When we were kids growing up the northeast, winter was a special time, because it brought the snow.
For the adults, snow was a burden to be cleared from sidewalks and driveways, but for youngsters, snow was magic. Snow was the universal building material for childhood fantasies, and the universal weapon for warfighting. Snowdrifts became warrens of tunnels, and snow forts built with care by runny-nosed kids in scarves and mittens popped up like mushrooms in every yard. The petty summer rivalries of neighbor children morphed into all-out winter warfare. Preparations were hastily made, and piles of snowballs were staged behind hand-made frozen ramparts. Miniature combatants shivered silently in their own trenches waiting for the inevitable onslaught from the enemy that lived next door.
It was very real to us, outdoors in the cold, little warriors steeling ourselves for the pain of being struck by a hard-packed snowball to the body or the occasional fatal hit to the face. During those winter campaigns, we learned logistics, strategy, and tactics, long before the age of commercial electronic entertainment. It was figuratively life and death, with our pre-pubescent honor to be won or lost each grey afternoon before we were called in for dinner.
Success in a snowball fight required overwhelming firepower, accuracy, and sustained aggression. And diversion. A favored tactic was the “lob,” which was our artillery. Snowballs thrown fast and level, like baseballs, were our direct fire and were how most hits were obtained. The “lob” was the snowball thrown high, in a lofty arch, to rain down on the enemy from above.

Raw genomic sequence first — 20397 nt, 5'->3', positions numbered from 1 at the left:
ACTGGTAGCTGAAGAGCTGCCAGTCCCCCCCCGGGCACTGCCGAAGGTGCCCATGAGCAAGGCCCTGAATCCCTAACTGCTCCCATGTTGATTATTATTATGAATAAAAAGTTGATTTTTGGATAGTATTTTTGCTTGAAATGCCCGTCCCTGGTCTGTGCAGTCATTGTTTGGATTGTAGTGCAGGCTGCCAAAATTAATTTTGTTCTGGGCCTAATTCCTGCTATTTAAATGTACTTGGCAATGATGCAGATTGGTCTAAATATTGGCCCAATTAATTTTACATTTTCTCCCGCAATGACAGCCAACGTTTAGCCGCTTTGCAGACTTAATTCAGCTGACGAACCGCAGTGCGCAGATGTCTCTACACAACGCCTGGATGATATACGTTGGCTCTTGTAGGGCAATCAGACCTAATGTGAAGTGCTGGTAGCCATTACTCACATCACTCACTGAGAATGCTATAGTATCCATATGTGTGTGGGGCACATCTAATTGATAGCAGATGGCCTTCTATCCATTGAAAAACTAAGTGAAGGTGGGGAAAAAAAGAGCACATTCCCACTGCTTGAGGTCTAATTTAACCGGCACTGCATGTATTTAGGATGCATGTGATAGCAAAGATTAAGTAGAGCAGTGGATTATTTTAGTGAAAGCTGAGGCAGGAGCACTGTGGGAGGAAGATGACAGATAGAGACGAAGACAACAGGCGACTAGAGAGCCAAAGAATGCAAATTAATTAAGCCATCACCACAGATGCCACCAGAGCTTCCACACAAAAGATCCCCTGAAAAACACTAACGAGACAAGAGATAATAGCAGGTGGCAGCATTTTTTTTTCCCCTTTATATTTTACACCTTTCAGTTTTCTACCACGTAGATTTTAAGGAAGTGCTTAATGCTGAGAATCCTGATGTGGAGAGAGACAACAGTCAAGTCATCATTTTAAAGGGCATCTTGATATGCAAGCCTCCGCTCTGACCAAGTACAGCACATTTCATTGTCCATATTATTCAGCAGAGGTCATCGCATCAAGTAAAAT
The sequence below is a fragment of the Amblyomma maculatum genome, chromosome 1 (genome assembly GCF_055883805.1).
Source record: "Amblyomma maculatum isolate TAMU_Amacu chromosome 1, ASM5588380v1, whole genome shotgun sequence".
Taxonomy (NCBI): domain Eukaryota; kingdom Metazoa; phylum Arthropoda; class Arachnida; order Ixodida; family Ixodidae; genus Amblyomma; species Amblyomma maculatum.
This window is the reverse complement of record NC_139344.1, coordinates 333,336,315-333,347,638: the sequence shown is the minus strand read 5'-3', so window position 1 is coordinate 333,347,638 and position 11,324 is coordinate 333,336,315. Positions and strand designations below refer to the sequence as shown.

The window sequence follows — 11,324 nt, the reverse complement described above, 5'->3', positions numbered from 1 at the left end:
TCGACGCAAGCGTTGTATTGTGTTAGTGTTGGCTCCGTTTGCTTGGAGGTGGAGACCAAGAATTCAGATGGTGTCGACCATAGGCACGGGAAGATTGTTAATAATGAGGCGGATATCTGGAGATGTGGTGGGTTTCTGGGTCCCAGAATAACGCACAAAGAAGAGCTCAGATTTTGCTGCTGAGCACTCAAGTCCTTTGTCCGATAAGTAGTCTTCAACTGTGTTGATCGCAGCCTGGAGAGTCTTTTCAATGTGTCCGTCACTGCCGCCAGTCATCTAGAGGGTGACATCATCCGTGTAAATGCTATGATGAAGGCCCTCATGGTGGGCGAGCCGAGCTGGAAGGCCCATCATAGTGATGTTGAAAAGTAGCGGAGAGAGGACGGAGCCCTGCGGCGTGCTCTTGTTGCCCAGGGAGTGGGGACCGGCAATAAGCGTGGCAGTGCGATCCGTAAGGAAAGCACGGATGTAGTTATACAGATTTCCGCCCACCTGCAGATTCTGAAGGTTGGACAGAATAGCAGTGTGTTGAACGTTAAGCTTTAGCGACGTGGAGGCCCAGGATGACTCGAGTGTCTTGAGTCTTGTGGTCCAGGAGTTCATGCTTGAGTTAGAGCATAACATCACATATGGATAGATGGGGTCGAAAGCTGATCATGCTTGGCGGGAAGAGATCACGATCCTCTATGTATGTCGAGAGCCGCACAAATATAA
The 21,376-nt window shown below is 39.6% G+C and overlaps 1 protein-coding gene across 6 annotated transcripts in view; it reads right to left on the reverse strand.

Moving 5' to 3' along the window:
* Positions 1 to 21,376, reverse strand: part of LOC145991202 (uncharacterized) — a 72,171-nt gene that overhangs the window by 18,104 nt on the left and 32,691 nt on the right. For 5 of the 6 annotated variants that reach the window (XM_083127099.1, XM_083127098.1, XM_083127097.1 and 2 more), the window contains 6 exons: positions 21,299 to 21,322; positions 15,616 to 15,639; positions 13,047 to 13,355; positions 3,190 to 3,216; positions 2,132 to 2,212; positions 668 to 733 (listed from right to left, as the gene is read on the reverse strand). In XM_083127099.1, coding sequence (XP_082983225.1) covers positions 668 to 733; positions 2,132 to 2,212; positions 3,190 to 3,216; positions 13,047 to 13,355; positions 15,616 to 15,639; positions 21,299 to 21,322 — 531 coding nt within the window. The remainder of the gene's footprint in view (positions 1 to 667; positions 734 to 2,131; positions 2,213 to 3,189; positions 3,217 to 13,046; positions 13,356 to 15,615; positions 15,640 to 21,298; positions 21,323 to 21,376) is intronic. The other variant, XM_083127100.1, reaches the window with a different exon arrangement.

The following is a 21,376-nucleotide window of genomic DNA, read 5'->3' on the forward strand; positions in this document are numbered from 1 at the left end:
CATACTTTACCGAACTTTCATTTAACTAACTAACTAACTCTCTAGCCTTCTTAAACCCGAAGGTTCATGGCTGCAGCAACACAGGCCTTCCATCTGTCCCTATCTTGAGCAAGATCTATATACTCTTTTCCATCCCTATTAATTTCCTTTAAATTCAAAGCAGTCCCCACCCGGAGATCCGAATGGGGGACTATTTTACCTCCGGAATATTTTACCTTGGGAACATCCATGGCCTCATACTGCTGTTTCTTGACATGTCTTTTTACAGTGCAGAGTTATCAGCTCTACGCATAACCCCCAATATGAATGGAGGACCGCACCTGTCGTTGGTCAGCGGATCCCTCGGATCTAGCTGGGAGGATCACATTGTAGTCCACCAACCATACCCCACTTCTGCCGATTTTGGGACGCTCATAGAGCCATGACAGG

The “lob” was the distraction, used to draw the enemy’s attention away for a few moments, as they tried to guess where it would impact. And while the enemy was looking up, he was not throwing at us, and that is when we always scored our best kills.
Donald Trump grew up in the northeast, and he likely had his own winter snow fighting experiences. He probably was familiar with the tactic of the “lob,” because we all used it.
As President, Trump apparently uses a “lob” strategy, in the form of a “tweet,” to some advantage. His media adversaries, cowering behind their fixed fortifications of news bureaus and TV studios, haphazardly throw barbs and insults, but while the media may share a common enemy, they lack a common strategy. Sometimes they score hits on the President, most times they miss. The media is routinely smug in its assault, right up until the “lob.”
Out of the blue, without warning, comes a Presidential tweet or two, ranging high and arching over the normal line of fire. The media is distracted, they look up for a few moments, and a news cycle is wasted.
If the “lob” tweets thrown by the President are a calculated tactic, it is a brilliant and effective strategy. Under the cover of his occasional “lob” to distract the media, an opportunistic Trump can maneuver into a more advantageous position, gather more ammunition, and consolidate his forces. While they look away, he gets things done.
But if those Trump “lobs” are simply errant snowballs that are being thrown wildly in the heat of battle, without a supporting strategy, the President is wasting his ammunition and depleting his forces.
Is President Trump a political General Patton, or is he marching on to Waterloo?
We will see which side wears the laurels when they get called back home for dinner.